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+ - Exoplanet Count Blasts Through the 1,000 Barrier->

Submitted by astroengine
astroengine (1577233) writes "The first 1,000 exoplanets to be confirmed have been added to the Europe-based Extrasolar Planets Encyclopaedia. For the last few weeks, astronomers (and the science media) have been waiting with bated breath as the confirmed exoplanet count tallied closer and closer to the 1,000 mark. Then, with the help of the Super Wide Angle Search for Planets (SuperWASP) collaboration, the number jumped from 999 to 1,010 overnight. All of the 11 worlds are classified as "hot-Jupiters" with orbital periods from less than 2 days to 8 days."
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+ - Gold in Trees May Hint at Buried Treasure-> 1

Submitted by sciencehabit
sciencehabit (1205606) writes "Money may not grow on trees, but gold does—or at least it accumulates inside of them. Scientists have found that trees growing over deeply buried deposits of gold ore sport leaves with higher-than-normal concentrations of the glittering element. The finding provides an inexpensive, excavation-free way to narrow the search for ore deposits."
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Power

+ - China to Tap Combustible Ice as New Energy Source-> 1

Submitted by lilbridge
lilbridge (1573071) writes "Huge reserves of "combustible ice" — frozen methane and water, have been discovered in the tundra undra of the Qinghai-Tibet Plateau in China. Estimates show that there is enough combustible ice to provide 90 years worth of energy for China. Burning the combustible ice may be a far better alternative than letting it just melt, releasing tons of methane into the air."
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IT

+ - The Long Shadow of Y2K

Submitted by
Hugh Pickens
Hugh Pickens writes "It seems like it was only yesterday when the entire world was abuzz about the looming catastrophe of Y2K that had us both panicked and prepared. Ten Years ago there were doomsday predictions that planes would fall from the sky and electric grids would go black, forced into obsolescence by the inability of computers to recognize the precise moment that 1999 rolled over to 2000 and for many it was a time to feel anxious about getting money out of bank accounts and fuel out of gas pumps. "Nobody really understood what impact it was going to have, when that clock rolled over and those digits went to zero. There was a lot of speculation they would reset back to 1900," says IT professional. Jake DeWoskin. The Y2K bug may have been IT's moment in the sun, but it also cast a long shadow in its wake as the years and months leading up to it were a hard slog for virtually everyone in IT, from project managers to programmers. "People were scared for their jobs and their reputations," says CIO Dick Hudson, Staffers feared that if they were fired for failing to remedy Y2K problems, the stigma would prevent them from ever getting a job in IT again. "Then there was the fear that someone like Computerworld would report it, and it would be on the front page," Hudson adds. Although IT executives across the globe were confident that they had the problem licked, a nagging fear followed them right up until New Year's Eve. While most people were out celebrating the turn of the century, IT executives and their staffs were either monitoring events in the office or standing by at home. Afterwards came the recriminations and backlash as an estimated $100 billion was spent nationwide for problems that turned out to be minimal. Others says the nonevent was evidence the Y2K effort was done right. "It was a no-win situation," says Paul Ingevaldson. "People said, 'You IT guys made this big deal about Y2K, and it was no big deal. You oversold this. You cried wolf.' ""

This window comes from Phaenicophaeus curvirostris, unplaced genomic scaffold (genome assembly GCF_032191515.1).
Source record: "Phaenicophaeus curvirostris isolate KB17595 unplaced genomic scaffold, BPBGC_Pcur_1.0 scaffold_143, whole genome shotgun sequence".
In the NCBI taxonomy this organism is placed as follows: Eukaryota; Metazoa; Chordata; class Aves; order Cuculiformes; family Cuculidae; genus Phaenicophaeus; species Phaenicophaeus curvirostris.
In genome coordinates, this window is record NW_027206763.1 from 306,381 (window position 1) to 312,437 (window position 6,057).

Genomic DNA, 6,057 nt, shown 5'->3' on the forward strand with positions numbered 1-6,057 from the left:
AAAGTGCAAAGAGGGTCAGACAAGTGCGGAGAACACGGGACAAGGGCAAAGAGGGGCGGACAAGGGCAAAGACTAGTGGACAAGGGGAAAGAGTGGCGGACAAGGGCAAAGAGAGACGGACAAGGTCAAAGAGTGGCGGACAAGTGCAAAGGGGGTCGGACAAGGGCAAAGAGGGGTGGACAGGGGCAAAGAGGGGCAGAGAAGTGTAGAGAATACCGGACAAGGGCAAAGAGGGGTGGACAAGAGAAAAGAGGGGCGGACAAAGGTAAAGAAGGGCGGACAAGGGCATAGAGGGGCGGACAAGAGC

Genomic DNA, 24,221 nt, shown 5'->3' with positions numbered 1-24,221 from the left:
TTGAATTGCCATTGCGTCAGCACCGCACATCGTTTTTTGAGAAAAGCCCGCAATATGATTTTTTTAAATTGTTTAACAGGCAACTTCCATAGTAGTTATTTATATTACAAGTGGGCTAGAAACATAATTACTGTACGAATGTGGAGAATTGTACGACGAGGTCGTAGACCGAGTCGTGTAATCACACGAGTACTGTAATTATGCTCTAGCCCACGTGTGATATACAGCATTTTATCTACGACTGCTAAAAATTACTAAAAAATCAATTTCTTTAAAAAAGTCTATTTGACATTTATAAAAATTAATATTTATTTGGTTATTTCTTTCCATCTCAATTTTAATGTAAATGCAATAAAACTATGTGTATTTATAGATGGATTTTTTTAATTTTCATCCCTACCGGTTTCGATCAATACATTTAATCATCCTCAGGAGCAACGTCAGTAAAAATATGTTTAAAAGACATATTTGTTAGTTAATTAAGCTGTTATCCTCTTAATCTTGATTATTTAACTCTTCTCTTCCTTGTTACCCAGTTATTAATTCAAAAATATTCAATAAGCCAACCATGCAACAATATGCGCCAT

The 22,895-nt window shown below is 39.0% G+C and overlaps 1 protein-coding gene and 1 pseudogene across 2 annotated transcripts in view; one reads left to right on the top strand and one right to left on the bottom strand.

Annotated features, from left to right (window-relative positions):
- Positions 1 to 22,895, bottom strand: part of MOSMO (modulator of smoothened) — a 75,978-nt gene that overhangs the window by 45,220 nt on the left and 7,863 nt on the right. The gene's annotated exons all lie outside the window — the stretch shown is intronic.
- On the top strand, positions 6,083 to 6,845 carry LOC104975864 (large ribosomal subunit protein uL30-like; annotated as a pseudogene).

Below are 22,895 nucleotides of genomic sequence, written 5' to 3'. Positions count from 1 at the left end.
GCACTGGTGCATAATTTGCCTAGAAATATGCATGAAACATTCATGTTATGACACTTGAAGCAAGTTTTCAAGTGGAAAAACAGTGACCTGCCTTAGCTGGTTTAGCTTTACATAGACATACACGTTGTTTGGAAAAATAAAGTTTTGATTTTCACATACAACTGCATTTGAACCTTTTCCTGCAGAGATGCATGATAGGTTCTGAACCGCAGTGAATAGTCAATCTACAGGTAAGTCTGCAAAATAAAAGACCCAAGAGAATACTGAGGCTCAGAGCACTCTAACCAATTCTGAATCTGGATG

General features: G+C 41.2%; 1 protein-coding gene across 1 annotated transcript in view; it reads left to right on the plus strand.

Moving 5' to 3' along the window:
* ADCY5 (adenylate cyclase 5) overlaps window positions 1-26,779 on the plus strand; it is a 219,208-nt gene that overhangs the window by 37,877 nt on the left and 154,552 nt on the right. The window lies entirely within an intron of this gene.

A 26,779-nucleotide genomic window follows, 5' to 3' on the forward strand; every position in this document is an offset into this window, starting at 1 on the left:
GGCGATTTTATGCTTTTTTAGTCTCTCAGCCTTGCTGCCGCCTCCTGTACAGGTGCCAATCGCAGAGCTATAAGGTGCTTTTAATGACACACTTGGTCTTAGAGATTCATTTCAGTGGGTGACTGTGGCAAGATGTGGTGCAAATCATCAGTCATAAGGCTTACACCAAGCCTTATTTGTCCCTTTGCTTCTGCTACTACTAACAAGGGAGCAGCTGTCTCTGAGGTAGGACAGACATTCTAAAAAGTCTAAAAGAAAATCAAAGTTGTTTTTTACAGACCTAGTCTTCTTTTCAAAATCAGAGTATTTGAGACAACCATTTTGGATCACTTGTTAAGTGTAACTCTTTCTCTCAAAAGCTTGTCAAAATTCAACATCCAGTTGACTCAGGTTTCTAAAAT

+ - What Would Have Entered the Public Domain Tomorrow->

Submitted by Anonymous Coward
An anonymous reader writes ""Casino Royale, Marilyn Monroe’s Playboy cover, The Adventures of Augie March, the Golden Age of Science Fiction, Crick & Watson’s Nature article decoding the double helix, Disney’s Peter Pan, The Crucible"... "How ironic that Ray Bradbury’s Fahrenheit 451, with its book burning firemen, was published in 1953 and would once have been entering the public domain on January 1, 2010. To quote James Boyle, "Bradbury’s firemen at least set fire to their own culture out of deep ideological commitment, vile though it may have been. We have set fire to our cultural record for no reason; even if we had wanted retrospectively to enrich the tiny number of beneficiaries whose work keeps commercial value beyond 56 years, we could have done so without these effects. The ironies are almost too painful to contemplate.""
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Comment: Re:Overdrive (Score 1) 349

by Omnivorax (#25386069) Attached to: Watching Tonight's Presidential Debate Online
How is "Mickey" going to get a valid SSN# or driver's license number? Without one of those, most states (all, AFAIK) won't approve his voter registration.

ACORN and other voter registration groups are REQUIRED to submit all signed forms to the state, even if they're incomplete, obviously fraudulent, etc. They can flag suspected forms to call them to the state's attention, but the state makes the final call over whether the voter is legitimate--which is the way it should be. Otherwise, registration groups might throw out forms based on political party or other criteria.

If "Mickey" can vote, that means he either has a fake identity, or his registration was approved without state oversight. In neither case is the voter registration organization culpable.

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